There’s a wide variety of tools (some new with the build 1500 release) and properties available for you to adjust and enhance raster files and image services you use in ArcGIS Explorer Desktop. Here’s an overview of the tools and properties available, and how you might use them.
Local raster files
To add a local raster file click Add Data, then chose Raster Data as shown below:
ArcGIS Explorer supports the display of many different raster formats, including: IMG, BMP, JPEG, PNG,TIF, MrSID, and many more. You can find a full list of supported image formats in the help.
Once you’ve added a raster it will appear in your contents. This one we’ve chosen is an RGB file and has a black area of “no data” around it.
We can remove the unwanted black area by setting the RGB transparency value for the image. Specify the value, then check the box to set that value transparent. Note that all pixels with your specified RGB value will become transparent.
Here’s the image after setting the transparent value to RGB 0 0 0:
With the raster layer selected in your contents, you can click the Tools tab where you will find the Transparency, Enhance, and Swipe tools in the Effects group:
Enhance was newly added with the release of build 1500, and can be used to adjust gamma, contrast, and brightness.
You’ll find more details in the control layer appearance help topic.
Image services are new with ArcGIS Server 10, and provide access to raster (and image) data through a Web service. The source of the raster data can be a raster dataset from a geodatabase, a file on disk, a mosaic dataset, or a layer file referencing a raster dataset or mosaic dataset. Publishing a mosaic dataset as an image service requires the ArcGIS Server Image Extension. Once you publish the raster data to your server, you can use the resulting image service in ArcGIS Explorer Desktop the same way you would add any other GIS service layer.
When you connect to a GIS server that publishes image services, you’ll see them shown with a unique image service icon like that shown below for the Davidson_County image service:
The same Effects tools described for local rasters above apply to image services.
You can set other image service properties by selecting the image service layer in contents, right-click to view the layer properties, and then choose the Image Service category as shown below:
Image service properties can be used to interact with the server, allowing you to specify a variety of image properties and options. The properties do not change the image on the server, but rather control how it is sent from the server and subsquently how it is displayed in ArcGIS Explorer.
Transmission compression allows you to change the image compression – more compressed image services will be quicker to display, but will affect image quality. There are more options for resampling and mosaic method, all discussed in detail in the specify properties for an image service help topic.
Server object extensions (SOEs) are a way that you can extend ArcGIS Server to run your own ArcObjects business logic. The nice thing about SOEs are that they are not application-specific; you can write one SOE and attach it to multiple services. You can also expose your SOE as a SOAP or REST Web service, a topic on which we’re preparing some future posts.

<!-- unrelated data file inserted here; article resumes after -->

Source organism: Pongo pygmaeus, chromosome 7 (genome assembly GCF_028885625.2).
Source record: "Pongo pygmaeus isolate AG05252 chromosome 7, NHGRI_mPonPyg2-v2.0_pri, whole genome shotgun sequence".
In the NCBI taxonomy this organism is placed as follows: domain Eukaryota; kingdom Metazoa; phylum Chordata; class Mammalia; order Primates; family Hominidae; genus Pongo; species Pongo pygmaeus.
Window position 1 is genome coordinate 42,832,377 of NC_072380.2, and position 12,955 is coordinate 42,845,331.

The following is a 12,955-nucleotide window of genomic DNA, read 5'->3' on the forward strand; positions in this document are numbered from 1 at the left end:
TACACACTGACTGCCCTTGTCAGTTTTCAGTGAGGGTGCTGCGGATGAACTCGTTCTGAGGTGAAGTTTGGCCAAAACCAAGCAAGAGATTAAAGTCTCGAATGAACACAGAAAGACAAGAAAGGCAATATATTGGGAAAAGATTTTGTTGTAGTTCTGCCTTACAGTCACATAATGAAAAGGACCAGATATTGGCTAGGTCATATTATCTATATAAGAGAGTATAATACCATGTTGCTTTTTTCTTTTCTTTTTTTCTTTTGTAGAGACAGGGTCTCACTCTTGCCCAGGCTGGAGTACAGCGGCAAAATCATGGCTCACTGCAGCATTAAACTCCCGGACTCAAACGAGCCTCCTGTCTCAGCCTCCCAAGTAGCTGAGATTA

In today’s post, we’ll explain how to work with optimized map services when you’re writing an SOE. By “optimized map services”, we mean ArcGIS Server map services that are based on map service definitions (.msd files). This is the type of service that you get when you work with the Map Service Publishing toolbar in ArcMap. Optimized map services use a faster drawing engine than the traditional, MXD-based map services, so there are benefits to writing your SOE to support them.
Because optimized map service use a completely different drawing engine and source file than MXD-based services, they draw very quickly. However, this also means that they do not support full ArcObjects access from the Carto library. When working with optimized map services, you cannot use any ArcObjects directly related to the map document, such as IMapServerObjects, IMap, ILayer, and IFeatureLayer.
It turns out you can still do quite a few things when you use an optimized map service with your SOE. This post explains what objects are available, and how options have increased with ArcGIS 10.
What you can do
The Carto library contains a MapServer class that represents the map service. There are a number of supporting classes and interfaces surrounding MapServer that give you information such as the layer names, whether the service has a cache or not, and how queries should be performed with the service.
On page 6 of the .NET Carto object model diagram, you can see these classes and interfaces. You can use them with any type of map service, whether the source map is an MSD or an MXD. Avoid using other classes in the Carto library with optimized map services.
Getting to the source data at ArcGIS 10
At ArcGIS Server 10.0, the MapServer class implements a new interface IMapServerDataAccess, which allows you to access the data sources of the layers in your map. Using the GetDataSource method on this interface, you can access the IFeatureClass, IRaster, or ITable interface of the underlying data.